Consulting firms that have bigger ticket sales with longer sales cycles have to engage in relationship marketing much more heavily than those with brand recognition (not to say that firms like KPMG, Deloitte, or Palantir don’t build relationships — they have to if they want any shot of retaining high-value business). The sales process in these types of firms can span months or even years.
Take the comparison of a pharmaceutical company with a technology consulting firm for instance: Pharma Company A is developing a new drug that MAY be able to assist in the treatment and prevention of seizures (Tech Co A has a leading team of engineers that can likely build any project). No one really questions the budgets of big pharma since they know the marketing of a new drug can be just as, if not more, expensive than the manufacturing of it. People also know the tradeoff potential — the revenues can be massive (in the billions). But what about a small technology consulting firm that makes several million dollars a year. A friend of mine ran one for many years that was on the cusp of making the bottom of the Inc. 5000 list (built from scratch with no initial capital…not exactly a small feat for a consulting company just a few years old out of the 275,000++ companies in the US alone).
But instead of taking the time to understand or view the company’s marketing plan from a birds-eye-view, my friend was ostracized by the media and the Government for the way they conducted their marketing efforts. Because my friend was the only person running the sales, strategy, and partnerships discussions, the company’s very legitimate and fruitful marketing expenses were instantly classified as a personal indulgence and in turn, financial fraud. And that too from their revenues, until our last year where they took on short-term loans to float themselves to an acquisition, which would have been more than enough to instantly pay off their short-term debt.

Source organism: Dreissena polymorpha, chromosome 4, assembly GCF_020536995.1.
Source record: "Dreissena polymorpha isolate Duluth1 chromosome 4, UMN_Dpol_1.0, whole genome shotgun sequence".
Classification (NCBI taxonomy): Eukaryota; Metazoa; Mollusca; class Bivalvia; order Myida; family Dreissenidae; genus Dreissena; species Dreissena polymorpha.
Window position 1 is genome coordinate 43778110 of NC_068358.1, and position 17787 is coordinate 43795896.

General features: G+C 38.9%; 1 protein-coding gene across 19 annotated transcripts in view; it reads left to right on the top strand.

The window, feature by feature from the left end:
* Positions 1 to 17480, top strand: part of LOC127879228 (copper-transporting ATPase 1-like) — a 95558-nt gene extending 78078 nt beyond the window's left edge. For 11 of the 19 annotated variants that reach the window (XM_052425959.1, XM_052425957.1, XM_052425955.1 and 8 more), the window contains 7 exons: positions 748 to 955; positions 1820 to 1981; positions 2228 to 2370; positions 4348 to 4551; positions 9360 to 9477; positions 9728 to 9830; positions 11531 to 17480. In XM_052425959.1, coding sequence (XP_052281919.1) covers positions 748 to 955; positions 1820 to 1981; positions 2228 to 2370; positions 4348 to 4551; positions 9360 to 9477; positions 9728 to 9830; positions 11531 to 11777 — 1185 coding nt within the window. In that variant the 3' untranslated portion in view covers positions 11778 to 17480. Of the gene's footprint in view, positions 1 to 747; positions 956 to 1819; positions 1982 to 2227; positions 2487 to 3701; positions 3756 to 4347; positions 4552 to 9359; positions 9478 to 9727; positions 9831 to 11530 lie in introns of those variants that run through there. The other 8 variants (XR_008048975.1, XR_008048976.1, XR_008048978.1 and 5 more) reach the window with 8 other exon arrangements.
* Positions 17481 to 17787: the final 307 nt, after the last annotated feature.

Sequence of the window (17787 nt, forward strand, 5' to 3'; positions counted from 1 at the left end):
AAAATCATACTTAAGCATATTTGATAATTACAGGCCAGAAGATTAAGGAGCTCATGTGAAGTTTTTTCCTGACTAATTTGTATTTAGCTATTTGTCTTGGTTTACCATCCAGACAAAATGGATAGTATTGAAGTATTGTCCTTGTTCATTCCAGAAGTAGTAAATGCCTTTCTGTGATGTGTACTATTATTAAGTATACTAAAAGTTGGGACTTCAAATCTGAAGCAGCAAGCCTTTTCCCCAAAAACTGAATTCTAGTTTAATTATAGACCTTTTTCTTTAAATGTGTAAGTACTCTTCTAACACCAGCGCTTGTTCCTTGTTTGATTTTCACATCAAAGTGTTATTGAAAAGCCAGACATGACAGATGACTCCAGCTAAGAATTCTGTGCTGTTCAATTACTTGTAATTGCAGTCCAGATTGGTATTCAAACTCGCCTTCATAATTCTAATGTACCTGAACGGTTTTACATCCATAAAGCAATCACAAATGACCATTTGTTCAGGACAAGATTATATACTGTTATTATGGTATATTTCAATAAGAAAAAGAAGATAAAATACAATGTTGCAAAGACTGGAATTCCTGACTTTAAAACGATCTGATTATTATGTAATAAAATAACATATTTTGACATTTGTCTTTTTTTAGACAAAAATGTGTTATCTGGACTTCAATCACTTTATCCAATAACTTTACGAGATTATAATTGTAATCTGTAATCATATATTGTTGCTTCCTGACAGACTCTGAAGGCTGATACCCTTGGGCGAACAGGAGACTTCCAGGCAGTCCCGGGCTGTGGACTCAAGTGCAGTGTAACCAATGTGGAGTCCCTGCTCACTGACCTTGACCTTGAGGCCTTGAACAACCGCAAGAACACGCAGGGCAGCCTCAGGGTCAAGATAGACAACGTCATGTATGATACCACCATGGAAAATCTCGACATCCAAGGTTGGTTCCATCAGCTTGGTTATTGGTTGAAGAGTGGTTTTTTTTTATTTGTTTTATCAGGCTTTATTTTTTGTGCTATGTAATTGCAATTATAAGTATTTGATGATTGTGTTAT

The show Ballers which aired multiple seasons on HBO showed the world a great example of how a sports management agency with a wealth management arm for their players marketed their agent and investment services. The players are accustomed to fame and glory, being at exclusive events and parties. The firm threw events like these at mansions and yachts to show the players what life could be like if they signed with them. The firm in the show was often short on cash flow until a new player signed with them at which point they were replete with cash that carried them until their next sale. The difference between the relationship marketing portrayed in Ballers and a consulting company that was raising money for a venture capital fund amongst the high-profile clientele of Boston / New York / Greenwich is close to zero, albeit for the industry that the two firms were operating in.
Relationship marketing is critical to firms that cannot traditionally advertise their services, or at least without wasting their dollars on fruitless efforts.